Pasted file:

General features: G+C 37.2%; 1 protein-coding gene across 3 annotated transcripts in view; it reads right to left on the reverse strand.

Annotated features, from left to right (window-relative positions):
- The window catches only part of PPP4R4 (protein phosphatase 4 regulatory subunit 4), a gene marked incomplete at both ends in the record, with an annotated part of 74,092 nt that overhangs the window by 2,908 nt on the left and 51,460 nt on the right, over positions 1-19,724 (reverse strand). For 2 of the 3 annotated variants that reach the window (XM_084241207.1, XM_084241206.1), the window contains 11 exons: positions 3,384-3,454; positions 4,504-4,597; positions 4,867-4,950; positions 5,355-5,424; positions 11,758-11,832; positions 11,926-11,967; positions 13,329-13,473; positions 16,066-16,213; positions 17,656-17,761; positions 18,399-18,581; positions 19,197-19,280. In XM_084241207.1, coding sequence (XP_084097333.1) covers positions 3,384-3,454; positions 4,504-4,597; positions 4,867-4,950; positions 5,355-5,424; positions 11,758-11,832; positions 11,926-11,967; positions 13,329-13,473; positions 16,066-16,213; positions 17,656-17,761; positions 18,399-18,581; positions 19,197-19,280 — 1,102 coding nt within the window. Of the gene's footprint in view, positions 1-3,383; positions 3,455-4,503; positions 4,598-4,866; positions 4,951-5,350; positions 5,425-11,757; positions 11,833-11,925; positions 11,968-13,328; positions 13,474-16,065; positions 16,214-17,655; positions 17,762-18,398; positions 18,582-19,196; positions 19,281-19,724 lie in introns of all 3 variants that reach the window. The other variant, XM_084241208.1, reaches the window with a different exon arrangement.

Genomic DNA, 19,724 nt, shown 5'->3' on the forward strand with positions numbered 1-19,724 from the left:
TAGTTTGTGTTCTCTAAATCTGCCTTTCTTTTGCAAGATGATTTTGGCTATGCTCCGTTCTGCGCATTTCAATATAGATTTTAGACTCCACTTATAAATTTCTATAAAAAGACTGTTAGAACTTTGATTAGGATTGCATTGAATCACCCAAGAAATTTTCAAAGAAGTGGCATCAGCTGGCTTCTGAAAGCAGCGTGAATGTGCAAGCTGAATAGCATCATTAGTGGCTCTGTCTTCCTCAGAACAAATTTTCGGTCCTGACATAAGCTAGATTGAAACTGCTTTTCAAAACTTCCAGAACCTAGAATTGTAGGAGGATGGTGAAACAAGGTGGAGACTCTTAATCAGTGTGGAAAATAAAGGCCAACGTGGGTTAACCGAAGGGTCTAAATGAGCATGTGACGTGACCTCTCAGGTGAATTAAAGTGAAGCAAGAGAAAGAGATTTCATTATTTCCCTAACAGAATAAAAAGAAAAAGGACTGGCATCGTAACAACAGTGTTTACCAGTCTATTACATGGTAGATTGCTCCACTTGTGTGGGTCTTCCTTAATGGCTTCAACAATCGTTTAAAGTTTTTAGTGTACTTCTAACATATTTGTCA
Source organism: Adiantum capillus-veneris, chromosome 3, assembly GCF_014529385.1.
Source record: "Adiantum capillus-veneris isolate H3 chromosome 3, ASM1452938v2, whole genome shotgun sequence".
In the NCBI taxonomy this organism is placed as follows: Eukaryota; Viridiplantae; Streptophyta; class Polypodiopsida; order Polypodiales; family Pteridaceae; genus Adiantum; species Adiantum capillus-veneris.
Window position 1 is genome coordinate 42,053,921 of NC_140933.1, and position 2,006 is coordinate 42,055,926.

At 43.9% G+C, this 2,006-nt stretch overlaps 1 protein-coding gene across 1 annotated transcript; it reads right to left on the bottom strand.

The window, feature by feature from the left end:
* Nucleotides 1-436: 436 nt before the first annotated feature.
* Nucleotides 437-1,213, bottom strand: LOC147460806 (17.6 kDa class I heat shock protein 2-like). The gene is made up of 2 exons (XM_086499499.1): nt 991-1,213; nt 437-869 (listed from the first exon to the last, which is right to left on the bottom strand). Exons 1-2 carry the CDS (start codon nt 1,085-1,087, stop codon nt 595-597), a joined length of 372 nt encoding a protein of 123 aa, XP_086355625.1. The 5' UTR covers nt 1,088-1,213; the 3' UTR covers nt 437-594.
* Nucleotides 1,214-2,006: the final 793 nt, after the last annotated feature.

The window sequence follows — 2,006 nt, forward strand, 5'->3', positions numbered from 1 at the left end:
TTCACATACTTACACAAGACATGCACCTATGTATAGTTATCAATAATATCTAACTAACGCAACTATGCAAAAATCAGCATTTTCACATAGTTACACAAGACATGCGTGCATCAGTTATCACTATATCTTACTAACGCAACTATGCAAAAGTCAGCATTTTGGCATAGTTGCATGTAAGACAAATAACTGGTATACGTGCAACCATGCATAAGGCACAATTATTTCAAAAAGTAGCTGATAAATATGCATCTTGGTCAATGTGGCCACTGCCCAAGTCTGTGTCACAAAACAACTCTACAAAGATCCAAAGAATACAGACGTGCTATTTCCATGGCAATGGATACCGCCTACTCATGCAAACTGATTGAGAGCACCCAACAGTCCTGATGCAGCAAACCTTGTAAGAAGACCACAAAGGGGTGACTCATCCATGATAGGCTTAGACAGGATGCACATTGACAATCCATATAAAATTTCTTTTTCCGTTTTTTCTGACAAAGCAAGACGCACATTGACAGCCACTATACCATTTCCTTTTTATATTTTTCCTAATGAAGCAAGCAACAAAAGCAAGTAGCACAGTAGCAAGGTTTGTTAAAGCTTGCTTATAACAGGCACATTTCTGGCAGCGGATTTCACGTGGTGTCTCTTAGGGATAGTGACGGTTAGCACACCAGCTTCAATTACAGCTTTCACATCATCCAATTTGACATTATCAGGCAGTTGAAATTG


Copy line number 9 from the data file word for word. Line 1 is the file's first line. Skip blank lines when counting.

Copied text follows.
Window position 1 is genome coordinate 42,053,921 of NC_140933.1, and position 2,006 is coordinate 42,055,926.